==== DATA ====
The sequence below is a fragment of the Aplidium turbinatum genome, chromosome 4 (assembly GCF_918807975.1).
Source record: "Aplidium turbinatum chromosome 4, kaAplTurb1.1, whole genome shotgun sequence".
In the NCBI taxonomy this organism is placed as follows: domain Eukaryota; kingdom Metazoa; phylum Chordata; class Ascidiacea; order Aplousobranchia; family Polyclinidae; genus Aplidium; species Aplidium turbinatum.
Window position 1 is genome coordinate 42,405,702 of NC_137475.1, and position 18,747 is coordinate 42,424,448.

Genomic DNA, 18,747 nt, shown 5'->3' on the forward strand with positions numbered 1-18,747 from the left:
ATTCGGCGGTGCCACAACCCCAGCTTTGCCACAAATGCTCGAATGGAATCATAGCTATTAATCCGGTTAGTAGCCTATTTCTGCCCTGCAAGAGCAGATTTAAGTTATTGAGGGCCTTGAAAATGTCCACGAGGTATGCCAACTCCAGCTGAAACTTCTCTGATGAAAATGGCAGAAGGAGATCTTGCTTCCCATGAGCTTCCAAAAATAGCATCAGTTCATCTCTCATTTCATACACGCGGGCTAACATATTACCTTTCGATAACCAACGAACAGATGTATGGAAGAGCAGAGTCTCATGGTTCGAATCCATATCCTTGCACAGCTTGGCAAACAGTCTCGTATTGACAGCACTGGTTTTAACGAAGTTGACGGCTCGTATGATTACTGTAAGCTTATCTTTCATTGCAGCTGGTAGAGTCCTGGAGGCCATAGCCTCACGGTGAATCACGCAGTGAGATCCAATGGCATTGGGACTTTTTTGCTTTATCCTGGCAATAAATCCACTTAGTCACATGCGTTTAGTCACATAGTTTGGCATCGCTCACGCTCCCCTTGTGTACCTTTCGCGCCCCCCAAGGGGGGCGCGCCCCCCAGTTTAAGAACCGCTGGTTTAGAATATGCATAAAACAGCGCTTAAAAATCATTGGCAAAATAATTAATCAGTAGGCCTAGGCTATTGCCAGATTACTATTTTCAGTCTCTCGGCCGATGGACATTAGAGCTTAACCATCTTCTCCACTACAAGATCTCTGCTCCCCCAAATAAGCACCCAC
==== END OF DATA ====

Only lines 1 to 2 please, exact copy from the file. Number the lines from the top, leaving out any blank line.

The sequence below is a fragment of the Aplidium turbinatum genome, chromosome 4 (assembly GCF_918807975.1).
Source record: "Aplidium turbinatum chromosome 4, kaAplTurb1.1, whole genome shotgun sequence".